Main content area

Amelioration of fenitrothion induced oxidative DNA damage and inactivation of caspase-3 in the brain and spleen tissues of male rats by N-acetylcysteine

Alam, Rasha T., Imam, Tamer S., Abo-Elmaaty, Azza M.A., Arisha, Ahmed Hamed
Life sciences 2019 v.231 pp. 116534
DNA damage, acetylcysteine, antioxidants, apoptosis, blood serum, caspase-3, cerebrum, dopamine, erythrocyte count, fenitrothion, free radicals, gamma-aminobutyric acid, gene expression, genes, glutathione, immune response, immunoglobulin G, immunoglobulin M, immunotoxicity, interleukin-2, males, mechanism of action, messenger RNA, neurotoxicity, oral exposure, oxidative stress, rats, serotonin, spleen, superoxide dismutase, tissues, tumor necrosis factor-alpha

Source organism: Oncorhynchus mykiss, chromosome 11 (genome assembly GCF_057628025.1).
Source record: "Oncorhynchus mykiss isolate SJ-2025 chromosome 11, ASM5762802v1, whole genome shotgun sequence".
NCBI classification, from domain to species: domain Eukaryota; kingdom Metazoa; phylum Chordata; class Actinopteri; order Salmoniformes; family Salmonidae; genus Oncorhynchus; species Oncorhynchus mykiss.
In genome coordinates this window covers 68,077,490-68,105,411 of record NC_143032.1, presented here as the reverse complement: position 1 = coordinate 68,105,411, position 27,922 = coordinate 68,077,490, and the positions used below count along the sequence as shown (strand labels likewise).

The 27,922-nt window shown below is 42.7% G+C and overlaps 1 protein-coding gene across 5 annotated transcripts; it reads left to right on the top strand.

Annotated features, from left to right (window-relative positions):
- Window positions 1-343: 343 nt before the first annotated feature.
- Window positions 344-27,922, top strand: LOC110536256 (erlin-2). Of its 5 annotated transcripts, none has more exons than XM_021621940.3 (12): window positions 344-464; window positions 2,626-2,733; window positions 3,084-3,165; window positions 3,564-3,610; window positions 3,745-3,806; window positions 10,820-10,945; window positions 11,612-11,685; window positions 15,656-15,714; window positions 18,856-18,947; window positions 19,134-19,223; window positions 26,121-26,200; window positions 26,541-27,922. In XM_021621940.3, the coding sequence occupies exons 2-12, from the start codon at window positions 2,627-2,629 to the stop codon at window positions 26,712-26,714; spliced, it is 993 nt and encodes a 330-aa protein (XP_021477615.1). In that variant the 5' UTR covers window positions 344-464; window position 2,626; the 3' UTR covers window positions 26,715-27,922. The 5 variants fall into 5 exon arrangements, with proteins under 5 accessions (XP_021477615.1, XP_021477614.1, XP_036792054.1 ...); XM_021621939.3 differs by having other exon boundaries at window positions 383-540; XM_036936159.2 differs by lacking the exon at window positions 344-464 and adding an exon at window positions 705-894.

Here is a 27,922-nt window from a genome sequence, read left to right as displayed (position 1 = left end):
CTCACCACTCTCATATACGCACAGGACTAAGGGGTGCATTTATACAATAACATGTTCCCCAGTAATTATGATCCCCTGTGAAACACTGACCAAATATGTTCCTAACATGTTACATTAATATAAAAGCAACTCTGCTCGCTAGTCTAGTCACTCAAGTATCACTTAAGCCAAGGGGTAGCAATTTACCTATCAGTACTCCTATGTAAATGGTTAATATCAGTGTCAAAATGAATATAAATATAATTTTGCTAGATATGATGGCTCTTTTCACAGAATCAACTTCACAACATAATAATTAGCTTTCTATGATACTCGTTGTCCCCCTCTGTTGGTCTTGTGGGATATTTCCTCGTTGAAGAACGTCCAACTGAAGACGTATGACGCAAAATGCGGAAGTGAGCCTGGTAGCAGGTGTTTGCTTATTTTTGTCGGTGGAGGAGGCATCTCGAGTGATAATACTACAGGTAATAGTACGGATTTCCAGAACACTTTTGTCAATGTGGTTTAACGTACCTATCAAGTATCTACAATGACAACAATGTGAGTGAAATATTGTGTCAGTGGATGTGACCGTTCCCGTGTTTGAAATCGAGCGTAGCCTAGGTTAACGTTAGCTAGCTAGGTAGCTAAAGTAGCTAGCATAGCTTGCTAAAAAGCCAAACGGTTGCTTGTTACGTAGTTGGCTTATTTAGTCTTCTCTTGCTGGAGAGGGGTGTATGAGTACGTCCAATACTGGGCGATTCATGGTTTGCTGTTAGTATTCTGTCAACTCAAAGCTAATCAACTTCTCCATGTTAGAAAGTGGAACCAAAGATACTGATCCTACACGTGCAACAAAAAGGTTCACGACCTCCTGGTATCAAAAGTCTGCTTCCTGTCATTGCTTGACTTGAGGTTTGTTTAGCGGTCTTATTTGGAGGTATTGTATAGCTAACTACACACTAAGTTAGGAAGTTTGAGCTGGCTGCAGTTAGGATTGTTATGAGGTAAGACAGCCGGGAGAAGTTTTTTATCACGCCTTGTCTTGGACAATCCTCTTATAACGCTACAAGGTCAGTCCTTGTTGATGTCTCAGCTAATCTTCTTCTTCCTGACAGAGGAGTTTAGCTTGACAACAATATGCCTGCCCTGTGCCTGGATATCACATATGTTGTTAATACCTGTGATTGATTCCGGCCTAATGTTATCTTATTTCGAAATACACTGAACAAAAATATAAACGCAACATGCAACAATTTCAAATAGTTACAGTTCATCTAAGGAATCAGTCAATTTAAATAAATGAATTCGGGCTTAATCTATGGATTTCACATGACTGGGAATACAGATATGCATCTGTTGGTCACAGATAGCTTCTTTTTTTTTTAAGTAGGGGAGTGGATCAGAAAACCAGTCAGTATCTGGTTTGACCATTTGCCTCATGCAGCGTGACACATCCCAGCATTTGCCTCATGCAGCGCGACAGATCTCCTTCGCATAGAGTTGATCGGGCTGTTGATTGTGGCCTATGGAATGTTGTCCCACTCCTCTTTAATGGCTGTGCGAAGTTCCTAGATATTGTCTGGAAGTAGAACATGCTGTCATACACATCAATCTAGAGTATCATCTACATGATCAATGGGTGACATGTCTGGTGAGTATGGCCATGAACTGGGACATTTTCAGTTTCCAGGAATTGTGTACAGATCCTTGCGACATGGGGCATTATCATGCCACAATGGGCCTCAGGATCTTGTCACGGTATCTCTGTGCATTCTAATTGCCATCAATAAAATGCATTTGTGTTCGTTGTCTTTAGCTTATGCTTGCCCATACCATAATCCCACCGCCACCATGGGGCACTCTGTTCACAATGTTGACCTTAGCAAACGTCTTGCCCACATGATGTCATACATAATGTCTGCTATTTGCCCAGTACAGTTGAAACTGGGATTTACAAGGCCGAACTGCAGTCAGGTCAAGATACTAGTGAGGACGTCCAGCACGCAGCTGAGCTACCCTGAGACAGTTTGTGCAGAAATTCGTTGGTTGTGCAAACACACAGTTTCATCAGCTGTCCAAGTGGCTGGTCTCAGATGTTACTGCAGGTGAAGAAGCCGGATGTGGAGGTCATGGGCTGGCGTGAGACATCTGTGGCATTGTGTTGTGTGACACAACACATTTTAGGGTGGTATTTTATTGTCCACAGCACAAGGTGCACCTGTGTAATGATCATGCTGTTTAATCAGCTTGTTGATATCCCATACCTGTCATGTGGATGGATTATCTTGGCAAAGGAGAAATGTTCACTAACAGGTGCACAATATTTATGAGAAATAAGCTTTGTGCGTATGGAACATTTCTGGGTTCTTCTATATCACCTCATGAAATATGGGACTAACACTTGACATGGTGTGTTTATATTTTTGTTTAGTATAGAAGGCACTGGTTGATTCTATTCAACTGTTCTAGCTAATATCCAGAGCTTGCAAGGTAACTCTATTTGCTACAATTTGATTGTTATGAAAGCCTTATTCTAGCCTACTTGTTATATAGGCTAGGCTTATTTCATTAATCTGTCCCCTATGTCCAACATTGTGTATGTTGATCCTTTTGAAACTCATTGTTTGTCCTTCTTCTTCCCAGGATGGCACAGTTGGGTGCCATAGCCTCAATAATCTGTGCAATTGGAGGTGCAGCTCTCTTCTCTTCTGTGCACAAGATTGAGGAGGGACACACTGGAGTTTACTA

N-acetylcysteine (NAC) has largely been used as an effective chemo- protective agent owing to their beneficial effect in restoring several physiological parameters and relieving oxidative stress. Interestingly, it has been suggested that NAC mechanisms of action extend beyond being a precursor to the antioxidant glutathione and that they may involve several neurotropic and inflammatory pathways. Exposure to fenitrothion, an organophosphorus insecticide, promotes oxidative stress and induces several deleterious changes in the immune response and various tissues including cerebrum and spleen. The main objective of our study was to investigate ameliorative efficacy of N-acetylcysteine for immunological and neurological alterations and oxidative DNA damage induced by fenitrothion toxicity in cerebrum and spleen tissues of male rats. Our results revealed that oral exposure to fenitrothion for 30 days caused a reduction in the erythrocyte count in addition to leukocytosis, lymphocytosis, and neutrophilia. Also, this route of administration increased the serum levels of LDH, TNF-α, and IL-2 with reduction in serum immunoglobulins (IgG & IgM) concentrations. Furthermore, a significant downregulation in the antioxidant markers (GSH & SOD) with an elevation of free radical (MDA) levels were noticed. Regarding the brain, fenitrothion administration inhibited AchE activity and increased brain GABA, serotonin and dopamine levels. Moreover, it induced an elevation in oxidative DNA damage indicated by 8-hydroxy 2-deoxyguanosine (8OH2dG) and mRNA expression of pro-apoptotic genes, including Bax, and p53, but Bcl-2 expression was reduced. N-acetylcysteine co-treatment restored the normal physiological tone in most of these parameters. Immunostaining for GFAP and Caspase-3 markers in the brain and spleen tissues were increased respectively. In conclusion, N-acetylcysteine supplementation has an ameliorative effect against immunotoxic, neurotoxic and oxidative DNA damage induced by fenitrothion exposure.